Some of Massachusetts top political leaders gathered with activists and local residents Friday to celebrate the country's newest federal holiday, Juneteenth, commemorating the end of slavery.
Republican Gov. Charlie Baker and Boston acting Mayor Kim Janey, a Democrat, were among those who came together to mark the holiday in Nubian Square in the city's Roxbury neighborhood, which is the traditional center of Black life in Boston.
At the "One Night in Boston" event -- which served as a preview to Saturday's Juneteenth commemoration -- Baker and Janey discussed the cultural work that lies ahead for the region.
“The work to make sure we have great schools for all of our kids in Boston. Safe playgrounds," Janey said. "Making sure that we’re dealing with environmental justice issues that too often disproportionately impact communities of color.”
When it comes to environmental justice, Rev. Mariama White-Hammond works to make sure equity is included.
“Affordable housing and making sure we make it possible for the residents who love this city to be able to remain is really important,” the city's chief of environment said.
Friday night's gathering brought together people of different ages and races, not just honoring the end of slavery, but the joys of Black culture -- a subject that is explored in author Thaddeus Miles' book.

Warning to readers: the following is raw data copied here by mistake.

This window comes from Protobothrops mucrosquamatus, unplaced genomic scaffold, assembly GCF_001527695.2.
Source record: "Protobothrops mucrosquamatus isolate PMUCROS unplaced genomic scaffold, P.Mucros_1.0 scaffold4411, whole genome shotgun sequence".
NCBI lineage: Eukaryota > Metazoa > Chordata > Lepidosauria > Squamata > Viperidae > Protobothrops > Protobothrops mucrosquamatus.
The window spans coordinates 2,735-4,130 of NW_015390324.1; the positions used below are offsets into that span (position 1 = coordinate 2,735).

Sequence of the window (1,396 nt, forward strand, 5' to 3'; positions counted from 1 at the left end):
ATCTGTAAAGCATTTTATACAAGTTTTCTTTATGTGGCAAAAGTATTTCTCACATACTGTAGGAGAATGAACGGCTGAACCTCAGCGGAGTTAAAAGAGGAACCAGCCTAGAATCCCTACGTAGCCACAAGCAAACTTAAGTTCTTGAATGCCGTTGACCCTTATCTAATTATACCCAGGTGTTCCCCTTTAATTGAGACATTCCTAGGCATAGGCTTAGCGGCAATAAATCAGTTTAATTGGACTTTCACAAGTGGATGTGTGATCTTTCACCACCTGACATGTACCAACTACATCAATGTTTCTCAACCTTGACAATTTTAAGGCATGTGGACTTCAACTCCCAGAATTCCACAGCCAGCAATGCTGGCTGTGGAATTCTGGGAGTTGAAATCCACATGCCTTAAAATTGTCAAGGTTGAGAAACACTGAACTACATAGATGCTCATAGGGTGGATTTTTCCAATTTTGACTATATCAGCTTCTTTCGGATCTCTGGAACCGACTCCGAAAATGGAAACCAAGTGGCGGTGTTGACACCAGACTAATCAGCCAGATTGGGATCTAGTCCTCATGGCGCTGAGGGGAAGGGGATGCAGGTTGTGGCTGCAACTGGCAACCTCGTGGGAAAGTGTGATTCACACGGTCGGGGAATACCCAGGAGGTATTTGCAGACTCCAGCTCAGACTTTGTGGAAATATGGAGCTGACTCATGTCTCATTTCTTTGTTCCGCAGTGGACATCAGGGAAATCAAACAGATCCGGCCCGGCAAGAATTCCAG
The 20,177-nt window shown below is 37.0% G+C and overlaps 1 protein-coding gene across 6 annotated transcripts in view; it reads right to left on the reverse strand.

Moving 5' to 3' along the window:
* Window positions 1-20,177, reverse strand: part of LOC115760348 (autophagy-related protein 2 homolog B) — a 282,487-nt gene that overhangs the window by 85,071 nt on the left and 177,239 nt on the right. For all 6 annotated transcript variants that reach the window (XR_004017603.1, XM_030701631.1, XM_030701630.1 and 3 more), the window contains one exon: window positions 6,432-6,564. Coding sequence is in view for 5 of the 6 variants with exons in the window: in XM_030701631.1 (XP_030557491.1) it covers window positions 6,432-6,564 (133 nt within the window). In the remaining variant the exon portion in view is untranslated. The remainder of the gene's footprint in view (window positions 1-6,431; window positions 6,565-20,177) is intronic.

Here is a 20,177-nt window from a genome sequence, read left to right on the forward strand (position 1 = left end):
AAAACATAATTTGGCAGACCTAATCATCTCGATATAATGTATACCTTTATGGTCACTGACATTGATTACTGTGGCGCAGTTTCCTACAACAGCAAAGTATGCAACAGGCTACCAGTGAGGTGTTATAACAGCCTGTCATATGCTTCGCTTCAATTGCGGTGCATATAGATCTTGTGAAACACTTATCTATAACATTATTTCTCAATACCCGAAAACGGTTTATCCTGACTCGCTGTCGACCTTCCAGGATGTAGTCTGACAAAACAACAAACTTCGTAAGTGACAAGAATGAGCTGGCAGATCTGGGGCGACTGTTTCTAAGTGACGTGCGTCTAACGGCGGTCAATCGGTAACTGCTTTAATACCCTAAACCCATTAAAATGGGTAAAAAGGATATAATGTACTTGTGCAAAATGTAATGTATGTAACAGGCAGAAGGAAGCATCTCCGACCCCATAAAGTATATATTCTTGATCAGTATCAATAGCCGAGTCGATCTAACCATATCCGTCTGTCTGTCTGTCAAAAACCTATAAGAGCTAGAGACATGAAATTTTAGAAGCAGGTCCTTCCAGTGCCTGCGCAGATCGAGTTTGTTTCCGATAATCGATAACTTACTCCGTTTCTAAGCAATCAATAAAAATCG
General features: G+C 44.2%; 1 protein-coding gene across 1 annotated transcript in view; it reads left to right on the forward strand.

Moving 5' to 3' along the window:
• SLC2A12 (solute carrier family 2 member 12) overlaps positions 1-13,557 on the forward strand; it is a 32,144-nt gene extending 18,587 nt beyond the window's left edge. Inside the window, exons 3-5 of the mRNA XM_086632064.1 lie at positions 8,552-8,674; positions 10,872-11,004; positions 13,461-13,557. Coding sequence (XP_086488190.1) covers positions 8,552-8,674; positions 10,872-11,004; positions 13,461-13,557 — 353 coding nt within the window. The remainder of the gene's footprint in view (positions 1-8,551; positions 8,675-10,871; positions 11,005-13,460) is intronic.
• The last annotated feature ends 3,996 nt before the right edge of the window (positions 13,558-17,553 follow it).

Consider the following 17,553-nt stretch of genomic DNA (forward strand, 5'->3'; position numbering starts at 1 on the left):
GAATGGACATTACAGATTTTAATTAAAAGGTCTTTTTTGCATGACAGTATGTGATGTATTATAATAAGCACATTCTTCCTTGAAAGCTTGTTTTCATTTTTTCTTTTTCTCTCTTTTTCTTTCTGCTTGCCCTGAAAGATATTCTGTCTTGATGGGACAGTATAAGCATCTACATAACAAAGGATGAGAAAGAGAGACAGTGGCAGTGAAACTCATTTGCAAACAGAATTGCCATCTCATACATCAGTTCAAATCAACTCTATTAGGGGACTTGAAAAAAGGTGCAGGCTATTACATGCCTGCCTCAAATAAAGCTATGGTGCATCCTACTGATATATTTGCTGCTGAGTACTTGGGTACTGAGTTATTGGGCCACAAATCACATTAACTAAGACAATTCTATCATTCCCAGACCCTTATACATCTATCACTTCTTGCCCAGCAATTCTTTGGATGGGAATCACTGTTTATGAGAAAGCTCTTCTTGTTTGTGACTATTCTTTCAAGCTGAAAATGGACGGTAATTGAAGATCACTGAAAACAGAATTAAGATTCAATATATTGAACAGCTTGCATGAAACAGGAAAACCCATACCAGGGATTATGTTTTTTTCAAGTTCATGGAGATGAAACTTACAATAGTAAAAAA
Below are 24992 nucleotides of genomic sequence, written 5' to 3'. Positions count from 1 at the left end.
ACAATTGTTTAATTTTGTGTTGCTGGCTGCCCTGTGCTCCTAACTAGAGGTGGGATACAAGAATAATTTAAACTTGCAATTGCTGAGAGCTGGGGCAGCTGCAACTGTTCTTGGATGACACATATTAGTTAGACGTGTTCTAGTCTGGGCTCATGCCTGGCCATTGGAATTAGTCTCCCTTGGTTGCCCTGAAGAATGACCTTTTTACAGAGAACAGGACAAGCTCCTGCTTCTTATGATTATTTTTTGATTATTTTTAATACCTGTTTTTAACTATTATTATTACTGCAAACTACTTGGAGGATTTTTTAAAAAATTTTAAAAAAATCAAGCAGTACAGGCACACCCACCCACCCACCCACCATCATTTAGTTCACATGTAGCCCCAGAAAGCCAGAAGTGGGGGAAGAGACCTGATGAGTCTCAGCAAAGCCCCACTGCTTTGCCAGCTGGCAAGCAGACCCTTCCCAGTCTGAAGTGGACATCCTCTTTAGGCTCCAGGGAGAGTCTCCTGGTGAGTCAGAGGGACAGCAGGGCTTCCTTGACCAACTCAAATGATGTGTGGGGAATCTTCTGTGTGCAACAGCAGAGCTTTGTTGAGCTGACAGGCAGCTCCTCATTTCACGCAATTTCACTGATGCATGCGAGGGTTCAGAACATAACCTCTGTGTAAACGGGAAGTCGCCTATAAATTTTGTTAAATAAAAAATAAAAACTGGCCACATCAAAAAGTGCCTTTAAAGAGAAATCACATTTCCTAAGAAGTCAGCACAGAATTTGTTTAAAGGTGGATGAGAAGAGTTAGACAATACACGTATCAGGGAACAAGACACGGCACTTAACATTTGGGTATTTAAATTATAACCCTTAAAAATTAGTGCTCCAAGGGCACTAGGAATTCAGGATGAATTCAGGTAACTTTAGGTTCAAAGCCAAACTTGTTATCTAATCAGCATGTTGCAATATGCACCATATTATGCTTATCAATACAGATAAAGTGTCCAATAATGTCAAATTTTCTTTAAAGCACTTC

“Being able to celebrate the innovations, the excellence, the creativity and the joy of being Black versus having to always talk about the trauma and the pain of being black,” Mile said.
Pain transitioning to joy might look like Juneteenth becoming a state holiday last year, or even a national holiday this year. But leaders believe with that joy should come recognition of what all remains.
“Make sure that we reflect. Make sure that we celebrate. That we come together as a community, as family but also that we put in the work,” Janey said.
More on Juneteenth in Massachusetts
Earlier in the day as she and other city residents helped raise a Juneteenth flag over Boston City Hall, Janey -- the first Black Bostonian to hold the city's top political office -- said Black residents of the city have been celebrating the holiday for years, but welcomed the federal action.
"It means that there is a recognition of the inequality that has been here in our country over a number of years, decades, and centuries and that people are willing to do that tough work and that we're going to reflect on that and make sure that we're rolling up our sleeves to tackle what remains,'' Janey told reporters.
Among those participating in the flag-raising ceremony was Lt. Col. Enoch Woodhouse, who is one of the last surviving members of the Tuskegee Airmen, the primarily Black military pilots and airmen who fought in World War II.
"There are some areas that are not going to accept it,'' the 94-year-old Woodhouse said. "But that's why I'm happy to be a Bostonian.''
Baker last July signed legislation officially making June 19 a state holiday after protests gripped the nation following the killing of George Floyd by Minneapolis police. The move came more than a decade after the state's only Black governor, Deval Patrick, signed the state's first proclamation commemorating Juneteenth in Massachusetts.